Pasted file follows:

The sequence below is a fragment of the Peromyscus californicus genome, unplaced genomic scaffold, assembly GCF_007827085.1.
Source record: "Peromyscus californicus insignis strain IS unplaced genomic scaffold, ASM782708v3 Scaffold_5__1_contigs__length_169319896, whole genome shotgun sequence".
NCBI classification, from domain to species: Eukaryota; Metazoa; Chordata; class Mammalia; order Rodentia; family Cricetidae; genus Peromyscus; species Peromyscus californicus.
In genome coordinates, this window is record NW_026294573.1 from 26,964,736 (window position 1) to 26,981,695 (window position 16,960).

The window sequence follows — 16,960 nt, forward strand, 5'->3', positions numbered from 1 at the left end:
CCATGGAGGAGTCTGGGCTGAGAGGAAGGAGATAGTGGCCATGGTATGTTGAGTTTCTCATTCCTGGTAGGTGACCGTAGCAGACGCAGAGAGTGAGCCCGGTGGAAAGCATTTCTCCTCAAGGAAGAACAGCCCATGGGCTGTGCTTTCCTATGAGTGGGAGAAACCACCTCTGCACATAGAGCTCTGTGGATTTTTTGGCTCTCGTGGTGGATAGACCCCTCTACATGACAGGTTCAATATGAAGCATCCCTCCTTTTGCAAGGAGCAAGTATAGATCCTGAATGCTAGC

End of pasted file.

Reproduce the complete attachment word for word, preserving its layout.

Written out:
The sequence below is a fragment of the Peromyscus californicus genome, unplaced genomic scaffold, assembly GCF_007827085.1.
Source record: "Peromyscus californicus insignis strain IS unplaced genomic scaffold, ASM782708v3 Scaffold_5__1_contigs__length_169319896, whole genome shotgun sequence".
NCBI classification, from domain to species: Eukaryota; Metazoa; Chordata; class Mammalia; order Rodentia; family Cricetidae; genus Peromyscus; species Peromyscus californicus.
In genome coordinates, this window is record NW_026294573.1 from 26,964,736 (window position 1) to 26,981,695 (window position 16,960).

The window sequence follows — 16,960 nt, forward strand, 5'->3', positions numbered from 1 at the left end:
CCATGGAGGAGTCTGGGCTGAGAGGAAGGAGATAGTGGCCATGGTATGTTGAGTTTCTCATTCCTGGTAGGTGACCGTAGCAGACGCAGAGAGTGAGCCCGGTGGAAAGCATTTCTCCTCAAGGAAGAACAGCCCATGGGCTGTGCTTTCCTATGAGTGGGAGAAACCACCTCTGCACATAGAGCTCTGTGGATTTTTTGGCTCTCGTGGTGGATAGACCCCTCTACATGACAGGTTCAATATGAAGCATCCCTCCTTTTGCAAGGAGCAAGTATAGATCCTGAATGCTAGC